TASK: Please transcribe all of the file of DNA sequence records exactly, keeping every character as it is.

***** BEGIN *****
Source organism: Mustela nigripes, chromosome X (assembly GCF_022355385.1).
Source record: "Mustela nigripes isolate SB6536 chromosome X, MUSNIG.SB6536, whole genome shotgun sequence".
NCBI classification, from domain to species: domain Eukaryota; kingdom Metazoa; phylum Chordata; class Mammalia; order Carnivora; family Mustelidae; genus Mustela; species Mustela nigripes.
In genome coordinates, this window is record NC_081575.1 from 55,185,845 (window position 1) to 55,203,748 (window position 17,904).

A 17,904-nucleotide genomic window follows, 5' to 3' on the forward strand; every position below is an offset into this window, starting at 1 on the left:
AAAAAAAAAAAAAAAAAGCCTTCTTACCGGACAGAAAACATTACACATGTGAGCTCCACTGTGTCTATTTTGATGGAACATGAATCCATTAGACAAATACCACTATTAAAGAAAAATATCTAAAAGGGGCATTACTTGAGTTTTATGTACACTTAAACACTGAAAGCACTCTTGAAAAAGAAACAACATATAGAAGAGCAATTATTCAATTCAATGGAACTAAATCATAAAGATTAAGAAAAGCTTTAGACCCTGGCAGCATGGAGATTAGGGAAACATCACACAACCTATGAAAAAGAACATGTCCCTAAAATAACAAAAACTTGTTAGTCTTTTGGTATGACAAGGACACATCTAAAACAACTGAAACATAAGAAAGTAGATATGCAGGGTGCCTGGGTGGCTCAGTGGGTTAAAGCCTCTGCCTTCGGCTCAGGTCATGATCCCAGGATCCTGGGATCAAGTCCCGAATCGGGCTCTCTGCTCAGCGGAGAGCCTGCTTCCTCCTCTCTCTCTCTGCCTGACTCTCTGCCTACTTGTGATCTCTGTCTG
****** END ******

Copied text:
Source organism: Mustela nigripes, chromosome X (assembly GCF_022355385.1).
Source record: "Mustela nigripes isolate SB6536 chromosome X, MUSNIG.SB6536, whole genome shotgun sequence".
NCBI classification, from domain to species: domain Eukaryota; kingdom Metazoa; phylum Chordata; class Mammalia; order Carnivora; family Mustelidae; genus Mustela; species Mustela nigripes.
In genome coordinates, this window is record NC_081575.1 from 55,185,845 (window position 1) to 55,203,748 (window position 17,904).

A 17,904-nucleotide genomic window follows, 5' to 3' on the forward strand; every position below is an offset into this window, starting at 1 on the left:
AAAAAAAAAAAAAAAAAGCCTTCTTACCGGACAGAAAACATTACACATGTGAGCTCCACTGTGTCTATTTTGATGGAACATGAATCCATTAGACAAATACCACTATTAAAGAAAAATATCTAAAAGGGGCATTACTTGAGTTTTATGTACACTTAAACACTGAAAGCACTCTTGAAAAAGAAACAACATATAGAAGAGCAATTATTCAATTCAATGGAACTAAATCATAAAGATTAAGAAAAGCTTTAGACCCTGGCAGCATGGAGATTAGGGAAACATCACACAACCTATGAAAAAGAACATGTCCCTAAAATAACAAAAACTTGTTAGTCTTTTGGTATGACAAGGACACATCTAAAACAACTGAAACATAAGAAAGTAGATATGCAGGGTGCCTGGGTGGCTCAGTGGGTTAAAGCCTCTGCCTTCGGCTCAGGTCATGATCCCAGGATCCTGGGATCAAGTCCCGAATCGGGCTCTCTGCTCAGCGGAGAGCCTGCTTCCTCCTCTCTCTCTCTGCCTGACTCTCTGCCTACTTGTGATCTCTGTCTG